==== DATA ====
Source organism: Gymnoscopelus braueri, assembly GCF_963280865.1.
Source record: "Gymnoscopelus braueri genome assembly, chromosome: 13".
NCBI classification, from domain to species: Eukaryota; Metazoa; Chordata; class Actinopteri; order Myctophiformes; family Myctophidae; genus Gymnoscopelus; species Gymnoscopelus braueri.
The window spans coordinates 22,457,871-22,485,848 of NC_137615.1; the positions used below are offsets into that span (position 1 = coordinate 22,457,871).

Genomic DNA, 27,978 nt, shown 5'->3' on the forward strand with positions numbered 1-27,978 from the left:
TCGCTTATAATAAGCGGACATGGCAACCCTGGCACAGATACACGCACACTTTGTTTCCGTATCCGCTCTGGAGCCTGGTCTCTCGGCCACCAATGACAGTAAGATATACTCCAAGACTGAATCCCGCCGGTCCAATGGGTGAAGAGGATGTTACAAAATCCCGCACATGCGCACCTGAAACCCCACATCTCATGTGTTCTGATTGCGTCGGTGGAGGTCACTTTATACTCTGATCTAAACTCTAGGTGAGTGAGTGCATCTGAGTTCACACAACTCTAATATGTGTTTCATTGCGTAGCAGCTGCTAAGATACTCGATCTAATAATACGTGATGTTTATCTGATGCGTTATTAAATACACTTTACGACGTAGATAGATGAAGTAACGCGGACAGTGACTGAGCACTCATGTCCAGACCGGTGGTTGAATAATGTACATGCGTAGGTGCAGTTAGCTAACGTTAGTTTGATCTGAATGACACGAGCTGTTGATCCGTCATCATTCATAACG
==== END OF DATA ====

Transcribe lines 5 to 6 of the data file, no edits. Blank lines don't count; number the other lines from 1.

Genomic DNA, 27,978 nt, shown 5'->3' on the forward strand with positions numbered 1-27,978 from the left:
TCGCTTATAATAAGCGGACATGGCAACCCTGGCACAGATACACGCACACTTTGTTTCCGTATCCGCTCTGGAGCCTGGTCTCTCGGCCACCAATGACAGTAAGATATACTCCAAGACTGAATCCCGCCGGTCCAATGGGTGAAGAGGATGTTACAAAATCCCGCACATGCGCACCTGAAACCCCACATCTCATGTGTTCTGATTGCGTCGGTGGAGGTCACTTTATACTCTGATCTAAACTCTAGGTGAGTGAGTGCATCTGAGTTCACACAACTCTAATATGTGTTTCATTGCGTAGCAGCTGCTAAGATACTCGATCTAATAATACGTGATGTTTATCTGATGCGTTATTAAATACACTTTACGACGTAGATAGATGAAGTAACGCGGACAGTGACTGAGCACTCATGTCCAGACCGGTGGTTGAATAATGTACATGCGTAGGTGCAGTTAGCTAACGTTAGTTTGATCTGAATGACACGAGCTGTTGATCCGTCATCATTCATAACG